Some definitions are in order here:
Indigenous People- For the purposes of this work, the term "Indigenous People" refers to a cultural group in an ecological area that developed a successful subsistence base from the natural resources available in that area. Indigenous People in a particular environment are recognized as the definitive sources of knowledge of successful uses of plant and animal resources, particularly within their culture. The term "Indigenous Peoples" refers to the plural—that is, more than one cultural group considered simultaneously.
Edible- Able to be eaten without recognized hazard, or with only minimum hazard.
Food- Whatever is eaten or drunk for replenishment of the species.
Human Nutrition- The science of food and the nutrients and other substances therein, and their action, interaction and balance in relation to health and disease. It includes the processes by which humans ingest, digest, absorb, transport, utilize and excrete food substances. In addition, human nutrition includes certain social, economic, cultural and psychological characteristics for the successful use of food.
Traditional plant foods- Technically, in the Western Hemisphere, this term implies plant foods from the natural environment used in traditional indigenous cultures before contact with Anglo-Europeans. However, for the purposes of this book, we have included some species introduced from other regions that are either known to have been used by Indigenous People, or which contain edible parts. Generally, we have avoided giving attention to introduced food plants that are used in commercial agriculture, because botanical and nutritional data on these species is published and readily available elsewhere. We have generally dealt with plant species that grow "wild", or at least are not cultivated in the usual definition of the word in modern agriculture, but we have tried to include plant food species known to have been actively cultivated by precontact Indigenous People (for example, maize, wild rice, etc.).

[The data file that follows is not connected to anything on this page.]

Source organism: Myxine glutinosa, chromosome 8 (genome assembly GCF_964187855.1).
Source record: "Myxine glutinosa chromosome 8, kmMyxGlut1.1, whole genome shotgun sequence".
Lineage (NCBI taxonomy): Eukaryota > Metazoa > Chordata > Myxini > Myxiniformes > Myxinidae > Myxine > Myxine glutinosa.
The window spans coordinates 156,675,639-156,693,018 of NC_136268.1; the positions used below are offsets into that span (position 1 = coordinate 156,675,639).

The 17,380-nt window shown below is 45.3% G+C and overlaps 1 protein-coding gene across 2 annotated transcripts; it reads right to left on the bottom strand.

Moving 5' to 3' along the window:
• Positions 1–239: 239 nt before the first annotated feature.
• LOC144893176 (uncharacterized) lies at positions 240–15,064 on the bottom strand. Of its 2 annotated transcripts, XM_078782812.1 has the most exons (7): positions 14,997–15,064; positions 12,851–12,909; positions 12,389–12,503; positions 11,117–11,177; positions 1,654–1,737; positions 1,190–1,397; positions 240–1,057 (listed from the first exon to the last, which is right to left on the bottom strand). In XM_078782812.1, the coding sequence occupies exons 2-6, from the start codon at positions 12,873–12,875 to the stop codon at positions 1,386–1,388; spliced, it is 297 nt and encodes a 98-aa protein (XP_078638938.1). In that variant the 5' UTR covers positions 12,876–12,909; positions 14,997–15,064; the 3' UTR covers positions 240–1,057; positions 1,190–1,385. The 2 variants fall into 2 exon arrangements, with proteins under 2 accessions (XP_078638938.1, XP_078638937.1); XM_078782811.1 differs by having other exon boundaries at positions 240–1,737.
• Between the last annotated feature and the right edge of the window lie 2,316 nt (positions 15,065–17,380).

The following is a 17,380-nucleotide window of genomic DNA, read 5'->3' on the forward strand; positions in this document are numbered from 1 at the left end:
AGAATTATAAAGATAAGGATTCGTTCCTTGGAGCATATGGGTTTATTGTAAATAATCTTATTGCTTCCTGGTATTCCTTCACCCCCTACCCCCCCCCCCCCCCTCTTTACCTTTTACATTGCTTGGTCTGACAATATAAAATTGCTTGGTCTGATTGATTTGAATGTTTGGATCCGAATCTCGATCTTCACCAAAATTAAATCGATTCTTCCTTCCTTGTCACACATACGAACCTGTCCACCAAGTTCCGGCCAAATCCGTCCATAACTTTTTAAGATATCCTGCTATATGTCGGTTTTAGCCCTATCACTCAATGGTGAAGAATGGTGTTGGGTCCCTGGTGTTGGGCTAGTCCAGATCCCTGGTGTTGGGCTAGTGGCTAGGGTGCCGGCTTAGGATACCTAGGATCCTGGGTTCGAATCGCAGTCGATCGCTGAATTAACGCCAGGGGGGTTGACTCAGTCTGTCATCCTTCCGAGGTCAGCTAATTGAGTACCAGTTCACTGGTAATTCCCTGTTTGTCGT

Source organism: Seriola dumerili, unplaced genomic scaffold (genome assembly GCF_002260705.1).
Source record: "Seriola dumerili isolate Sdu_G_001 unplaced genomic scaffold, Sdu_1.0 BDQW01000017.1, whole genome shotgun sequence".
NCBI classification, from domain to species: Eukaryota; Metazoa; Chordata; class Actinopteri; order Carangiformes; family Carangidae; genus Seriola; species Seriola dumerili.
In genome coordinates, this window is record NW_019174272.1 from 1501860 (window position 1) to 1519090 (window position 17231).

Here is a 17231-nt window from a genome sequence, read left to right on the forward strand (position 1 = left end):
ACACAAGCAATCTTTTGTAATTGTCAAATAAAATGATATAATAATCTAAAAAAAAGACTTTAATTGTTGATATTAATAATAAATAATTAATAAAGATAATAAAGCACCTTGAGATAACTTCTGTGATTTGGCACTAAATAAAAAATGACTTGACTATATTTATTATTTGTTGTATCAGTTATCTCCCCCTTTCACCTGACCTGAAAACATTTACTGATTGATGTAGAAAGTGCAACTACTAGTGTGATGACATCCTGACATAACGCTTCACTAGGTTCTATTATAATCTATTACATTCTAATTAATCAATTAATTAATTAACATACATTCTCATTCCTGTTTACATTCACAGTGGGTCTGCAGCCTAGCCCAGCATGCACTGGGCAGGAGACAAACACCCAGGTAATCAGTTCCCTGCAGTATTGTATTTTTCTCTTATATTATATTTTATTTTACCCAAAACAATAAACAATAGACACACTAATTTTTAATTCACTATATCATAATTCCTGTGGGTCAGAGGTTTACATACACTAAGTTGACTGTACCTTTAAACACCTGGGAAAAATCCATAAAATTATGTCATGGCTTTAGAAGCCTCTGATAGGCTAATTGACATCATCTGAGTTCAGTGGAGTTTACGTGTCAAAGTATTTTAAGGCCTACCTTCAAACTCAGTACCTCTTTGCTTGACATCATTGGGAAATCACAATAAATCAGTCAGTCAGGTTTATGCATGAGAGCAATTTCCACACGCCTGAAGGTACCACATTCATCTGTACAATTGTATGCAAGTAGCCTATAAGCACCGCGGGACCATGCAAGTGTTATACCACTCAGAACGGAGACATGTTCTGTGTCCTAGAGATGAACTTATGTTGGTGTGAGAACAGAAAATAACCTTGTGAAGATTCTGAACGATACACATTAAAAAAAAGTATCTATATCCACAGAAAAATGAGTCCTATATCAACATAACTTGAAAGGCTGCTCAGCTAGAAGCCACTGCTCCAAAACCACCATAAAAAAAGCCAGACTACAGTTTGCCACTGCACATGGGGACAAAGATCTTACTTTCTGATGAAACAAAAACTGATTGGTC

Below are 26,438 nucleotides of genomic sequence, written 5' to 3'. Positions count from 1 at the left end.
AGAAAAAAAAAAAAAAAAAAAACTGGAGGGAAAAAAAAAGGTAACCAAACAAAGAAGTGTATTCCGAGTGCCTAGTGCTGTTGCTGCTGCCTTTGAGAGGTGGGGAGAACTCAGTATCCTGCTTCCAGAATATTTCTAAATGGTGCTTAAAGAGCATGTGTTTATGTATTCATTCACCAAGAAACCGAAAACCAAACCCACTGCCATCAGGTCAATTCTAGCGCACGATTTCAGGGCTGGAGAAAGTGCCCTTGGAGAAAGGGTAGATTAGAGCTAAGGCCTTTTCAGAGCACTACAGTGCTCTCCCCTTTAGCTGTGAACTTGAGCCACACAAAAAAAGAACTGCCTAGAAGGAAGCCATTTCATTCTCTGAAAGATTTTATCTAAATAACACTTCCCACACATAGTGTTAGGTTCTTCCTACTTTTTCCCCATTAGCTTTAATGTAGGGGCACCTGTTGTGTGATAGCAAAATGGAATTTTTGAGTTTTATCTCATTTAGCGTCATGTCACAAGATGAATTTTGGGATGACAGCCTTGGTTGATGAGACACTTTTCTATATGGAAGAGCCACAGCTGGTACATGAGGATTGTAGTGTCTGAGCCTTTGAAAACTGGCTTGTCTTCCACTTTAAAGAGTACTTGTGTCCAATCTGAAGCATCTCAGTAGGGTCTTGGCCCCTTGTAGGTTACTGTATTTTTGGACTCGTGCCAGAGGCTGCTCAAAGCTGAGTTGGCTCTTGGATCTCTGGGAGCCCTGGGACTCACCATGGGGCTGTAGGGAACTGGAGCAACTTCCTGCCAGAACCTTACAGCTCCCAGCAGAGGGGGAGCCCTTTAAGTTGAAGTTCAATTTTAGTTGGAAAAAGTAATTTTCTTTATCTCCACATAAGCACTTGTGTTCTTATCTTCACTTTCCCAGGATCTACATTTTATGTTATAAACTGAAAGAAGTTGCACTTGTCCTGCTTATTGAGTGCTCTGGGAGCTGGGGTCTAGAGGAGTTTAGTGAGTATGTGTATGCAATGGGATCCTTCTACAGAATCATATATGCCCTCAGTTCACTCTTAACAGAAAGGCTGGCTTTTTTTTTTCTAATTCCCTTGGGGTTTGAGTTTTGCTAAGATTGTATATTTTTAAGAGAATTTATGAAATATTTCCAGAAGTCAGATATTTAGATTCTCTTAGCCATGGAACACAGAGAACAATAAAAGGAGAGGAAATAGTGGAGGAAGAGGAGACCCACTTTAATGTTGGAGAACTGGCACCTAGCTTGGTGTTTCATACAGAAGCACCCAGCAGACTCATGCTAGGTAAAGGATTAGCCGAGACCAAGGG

This book contains several cross-referencing tables that are presented to accommodate readers with different kinds of backgrounds. There is an alphabetized table of common English plant names given with botanical names (Appendix 2); there is an alphabetized table of botanical names given with common English names (Appendix 3); there is a table presenting a composite of information of each species (Chapter 5) alphabetized by botanical name. In addition, there is a chapter giving an overview of the known ethnic uses of the most important and universally used species (Chapter 4); and there are large tables which present the known nutrient contents of the edible parts of approximately 500 species. We would have liked to present a table of indigenous language names used for species, with English names and botanical nomenclature, but the published literature is very sparse in this area. Moreover, the linguistical symbols for the different indigenous languages which are published, often make the interpretation difficult for non-linguists. Furthermore, the large number of different languages and dialects spoken by Canadian Indigenous Peoples, and the complexity of their botanical nomenclature and classification precludes the inclusion of such a table. The index to the book, together with the cross-referencing tables, make the information easy to locate from a number of starting points. Maps of the locations of Indigenous Peoples of Canada are given in Appendix 1.